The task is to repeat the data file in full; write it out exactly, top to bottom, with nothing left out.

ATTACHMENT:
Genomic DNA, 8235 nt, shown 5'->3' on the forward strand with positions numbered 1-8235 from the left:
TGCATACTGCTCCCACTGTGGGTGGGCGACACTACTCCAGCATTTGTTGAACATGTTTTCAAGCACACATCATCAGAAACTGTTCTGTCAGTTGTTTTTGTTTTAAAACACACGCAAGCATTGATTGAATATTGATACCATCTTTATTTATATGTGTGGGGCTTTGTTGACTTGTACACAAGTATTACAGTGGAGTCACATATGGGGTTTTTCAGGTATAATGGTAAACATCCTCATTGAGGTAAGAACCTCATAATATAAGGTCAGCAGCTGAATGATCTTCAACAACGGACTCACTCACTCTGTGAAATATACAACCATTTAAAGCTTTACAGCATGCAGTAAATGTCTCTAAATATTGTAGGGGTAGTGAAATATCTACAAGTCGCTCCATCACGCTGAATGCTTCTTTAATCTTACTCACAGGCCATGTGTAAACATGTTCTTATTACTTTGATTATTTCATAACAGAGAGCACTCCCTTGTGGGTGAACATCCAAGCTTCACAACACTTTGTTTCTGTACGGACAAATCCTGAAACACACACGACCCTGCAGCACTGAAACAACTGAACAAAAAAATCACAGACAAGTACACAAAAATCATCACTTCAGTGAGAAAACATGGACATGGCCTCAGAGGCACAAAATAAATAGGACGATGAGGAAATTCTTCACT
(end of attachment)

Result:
Genomic DNA, 8235 nt, shown 5'->3' on the forward strand with positions numbered 1-8235 from the left:
TGCATACTGCTCCCACTGTGGGTGGGCGACACTACTCCAGCATTTGTTGAACATGTTTTCAAGCACACATCATCAGAAACTGTTCTGTCAGTTGTTTTTGTTTTAAAACACACGCAAGCATTGATTGAATATTGATACCATCTTTATTTATATGTGTGGGGCTTTGTTGACTTGTACACAAGTATTACAGTGGAGTCACATATGGGGTTTTTCAGGTATAATGGTAAACATCCTCATTGAGGTAAGAACCTCATAATATAAGGTCAGCAGCTGAATGATCTTCAACAACGGACTCACTCACTCTGTGAAATATACAACCATTTAAAGCTTTACAGCATGCAGTAAATGTCTCTAAATATTGTAGGGGTAGTGAAATATCTACAAGTCGCTCCATCACGCTGAATGCTTCTTTAATCTTACTCACAGGCCATGTGTAAACATGTTCTTATTACTTTGATTATTTCATAACAGAGAGCACTCCCTTGTGGGTGAACATCCAAGCTTCACAACACTTTGTTTCTGTACGGACAAATCCTGAAACACACACGACCCTGCAGCACTGAAACAACTGAACAAAAAAATCACAGACAAGTACACAAAAATCATCACTTCAGTGAGAAAACATGGACATGGCCTCAGAGGCACAAAATAAATAGGACGATGAGGAAATTCTTCACT